Jump to content

Smash (tennis)

From Wikipedia, the free encyclopedia
Ken McGregor hitting a smash in the early 1950s

A smash in tennis is a shot that is hit above the hitter's head with a serve-like motion. It is also referred to as an overhead.[1][2][3] A smash can usually be hit with a high amount of force and is often a shot that ends the point. Most smashes are hit fairly near the net or in mid-court before the ball bounces,[4] generally against lobs that have not been hit high enough or deep enough by the opponent. A player can also smash a very high ball from the baseline, generally on the bounce, although this is often a less forceful smash.[5]

Smash commonly refers to the forehand smash; backhand smashes are rarer and more difficult to execute, especially for beginners, since they are basically high backhand volleys generally hit at an exact angle causing the ball to spin.[6][7] Rod Laver and Jimmy Connors, both left-handers, were known for their very powerful backhand smashes. The forehand smash was first used in Tennis by Helena Rice on championship point in the 1890 Wimbledon Championships final.

In his 1979 autobiography Jack Kramer, who had a fine overhead himself, devotes a page to the best tennis strokes he had ever seen. He writes: "OVERHEAD—Schroeder just tops here, ahead of Rosewall and Newcombe.

Grip and action[edit]

The grip used for a tennis smash is usually a continental grip although some players use an Eastern grip. The swing is an upward throwing motion, making the execution of the shot almost identical to a serve. The main difference from a serve is position and footwork. The positioning and footwork are more similar to a volley which is usually hit with a strong forward weight transfer from inside the court. The smash can be executed with one or both feet on the ground.[8][9]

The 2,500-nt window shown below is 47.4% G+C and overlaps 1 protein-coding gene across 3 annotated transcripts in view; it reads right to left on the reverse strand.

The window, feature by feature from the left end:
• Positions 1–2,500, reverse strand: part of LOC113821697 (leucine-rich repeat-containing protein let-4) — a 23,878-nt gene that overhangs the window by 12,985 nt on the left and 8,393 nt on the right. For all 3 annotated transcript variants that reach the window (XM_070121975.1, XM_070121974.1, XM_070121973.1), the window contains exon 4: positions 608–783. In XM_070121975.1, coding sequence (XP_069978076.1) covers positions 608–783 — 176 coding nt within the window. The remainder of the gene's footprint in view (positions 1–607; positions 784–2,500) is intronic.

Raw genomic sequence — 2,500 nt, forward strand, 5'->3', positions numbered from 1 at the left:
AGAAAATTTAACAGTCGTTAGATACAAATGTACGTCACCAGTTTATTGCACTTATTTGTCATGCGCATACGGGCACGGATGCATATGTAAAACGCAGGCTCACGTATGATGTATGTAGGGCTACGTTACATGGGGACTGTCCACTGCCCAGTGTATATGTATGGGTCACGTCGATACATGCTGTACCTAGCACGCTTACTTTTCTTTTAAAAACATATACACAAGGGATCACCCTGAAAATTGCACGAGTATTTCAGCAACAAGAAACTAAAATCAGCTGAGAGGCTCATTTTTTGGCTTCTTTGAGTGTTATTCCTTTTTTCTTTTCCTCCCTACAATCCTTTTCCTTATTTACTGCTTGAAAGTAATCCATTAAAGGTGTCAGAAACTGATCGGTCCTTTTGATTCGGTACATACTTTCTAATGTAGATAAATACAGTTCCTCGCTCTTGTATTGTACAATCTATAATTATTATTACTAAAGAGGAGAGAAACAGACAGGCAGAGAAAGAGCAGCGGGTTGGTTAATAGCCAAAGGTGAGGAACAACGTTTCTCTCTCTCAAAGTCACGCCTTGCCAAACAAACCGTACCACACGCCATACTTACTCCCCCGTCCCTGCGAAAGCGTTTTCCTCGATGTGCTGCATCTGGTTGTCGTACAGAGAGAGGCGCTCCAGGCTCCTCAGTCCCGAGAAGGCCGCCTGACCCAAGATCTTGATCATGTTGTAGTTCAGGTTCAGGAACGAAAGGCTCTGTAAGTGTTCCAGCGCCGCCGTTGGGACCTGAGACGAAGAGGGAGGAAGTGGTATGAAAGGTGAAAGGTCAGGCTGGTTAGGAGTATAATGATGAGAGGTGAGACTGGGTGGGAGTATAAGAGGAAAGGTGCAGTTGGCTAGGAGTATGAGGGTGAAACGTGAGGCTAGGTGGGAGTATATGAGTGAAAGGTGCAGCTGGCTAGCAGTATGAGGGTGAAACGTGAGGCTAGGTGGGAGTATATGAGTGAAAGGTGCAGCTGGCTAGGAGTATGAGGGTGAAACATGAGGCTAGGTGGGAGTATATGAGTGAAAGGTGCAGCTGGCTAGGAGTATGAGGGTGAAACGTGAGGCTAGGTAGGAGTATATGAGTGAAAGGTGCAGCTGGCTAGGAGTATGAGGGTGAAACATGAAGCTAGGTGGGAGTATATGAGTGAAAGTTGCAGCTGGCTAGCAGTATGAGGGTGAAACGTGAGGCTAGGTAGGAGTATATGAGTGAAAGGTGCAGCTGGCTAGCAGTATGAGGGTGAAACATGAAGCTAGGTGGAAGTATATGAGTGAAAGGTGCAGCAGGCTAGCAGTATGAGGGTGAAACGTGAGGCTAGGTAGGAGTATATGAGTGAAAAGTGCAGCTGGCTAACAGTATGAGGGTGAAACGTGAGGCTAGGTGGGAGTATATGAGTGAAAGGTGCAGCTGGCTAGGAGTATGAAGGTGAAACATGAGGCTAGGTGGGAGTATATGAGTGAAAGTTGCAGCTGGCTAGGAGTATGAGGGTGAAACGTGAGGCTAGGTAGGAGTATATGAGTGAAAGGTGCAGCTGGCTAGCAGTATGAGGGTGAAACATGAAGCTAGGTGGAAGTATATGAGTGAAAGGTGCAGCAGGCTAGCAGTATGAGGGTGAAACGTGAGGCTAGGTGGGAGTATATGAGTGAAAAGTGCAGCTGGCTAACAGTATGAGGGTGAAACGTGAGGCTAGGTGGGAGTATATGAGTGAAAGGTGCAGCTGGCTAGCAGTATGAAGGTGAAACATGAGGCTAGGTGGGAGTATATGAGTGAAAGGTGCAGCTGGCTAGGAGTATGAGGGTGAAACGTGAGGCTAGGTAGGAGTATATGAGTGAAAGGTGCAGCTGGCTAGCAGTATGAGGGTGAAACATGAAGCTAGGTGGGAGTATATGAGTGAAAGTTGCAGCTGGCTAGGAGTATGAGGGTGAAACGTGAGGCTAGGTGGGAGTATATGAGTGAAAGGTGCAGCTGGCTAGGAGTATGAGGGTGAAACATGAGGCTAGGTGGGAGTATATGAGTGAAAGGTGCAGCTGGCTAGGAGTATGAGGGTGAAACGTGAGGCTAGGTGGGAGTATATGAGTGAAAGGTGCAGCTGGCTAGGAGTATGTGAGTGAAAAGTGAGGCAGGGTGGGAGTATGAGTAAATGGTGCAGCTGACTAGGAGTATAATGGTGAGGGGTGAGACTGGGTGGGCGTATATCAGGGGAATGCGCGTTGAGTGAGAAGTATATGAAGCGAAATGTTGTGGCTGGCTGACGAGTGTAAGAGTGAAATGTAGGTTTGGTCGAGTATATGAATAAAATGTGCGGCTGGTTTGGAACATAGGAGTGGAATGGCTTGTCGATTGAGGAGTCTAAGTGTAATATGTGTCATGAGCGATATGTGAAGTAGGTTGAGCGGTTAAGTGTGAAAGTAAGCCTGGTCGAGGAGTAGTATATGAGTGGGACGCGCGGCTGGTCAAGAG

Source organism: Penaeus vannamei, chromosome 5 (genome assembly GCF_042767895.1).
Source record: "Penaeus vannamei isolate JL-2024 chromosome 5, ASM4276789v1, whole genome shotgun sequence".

Jimmy Connors invented and popularized the skyhook,[10][11] a version of the overhead smash in which the Eastern grip used to hit the ball further behind the body than is possible with a traditional overhead smash.[12]

Pete Sampras (and before him Yannick Noah) popularized the jump smash, where the player jumps and then hits the smash in mid-air.[13][14] The shot is often also called a slam dunk, as in basketball.[15]

See also[edit]


  1. ^ "Overhead smash | tennis shot | Britannica". www.britannica.com. Retrieved 2023-10-05.
  2. ^ "What Is A Smash In Tennis?". www.rookieroad.com. Retrieved 2023-10-05.
  3. ^ "What Is A Smash In Tennis? Definition & Meaning On SportsLingo.com". www.sportslingo.com. Retrieved 2023-10-05.
  4. ^ "Tennis 101: The 6 Basic Strokes Explained Step-by-Step | Pat Cash Tennis". Pat Cash Tennis. 2018-03-01. Retrieved 2018-03-01.
  5. ^ "Learning The Overhead Tennis Smash". PRO TIPS by DICK'S Sporting Goods. 2017-06-22. Retrieved 2023-10-05.
  6. ^ Matsuzaki, Carol (2004). Tennis Fundamentals. Human Kinetics. ISBN 978-0-7360-5151-4.
  7. ^ "TennisOne — Make Your Overhead a Smash". tennisone.tennisplayer.net. Retrieved 2023-10-05.
  8. ^ "How to Hit the Smash in Tennis". The Tennis Bros. Retrieved 2023-10-05.
  9. ^ Dominik. "Tennis Basics: The Smash in 4 Simple Steps". Tennis Uni. Retrieved 2023-10-05.
  10. ^ "The Rival Room".
  11. ^ "Tennis Magazine's 101 tips: Serve".
  12. ^ "About.com:Tennis-Windmill or Sky Hook Overhead Smash - Video and Analysis". Archived from the original on 2009-05-23. Retrieved 2009-03-12.
  13. ^ Reynolds, Randy (2015-05-01). "Tennis Overhead Smash & Scissor-Kick Overhead". Tennis Nation. Retrieved 2023-10-05.
  14. ^ "Overhead smash". the Guardian. 2009-06-28. Retrieved 2017-04-25.
  15. ^ "Pete Sampras Slam Dunks".

External links[edit]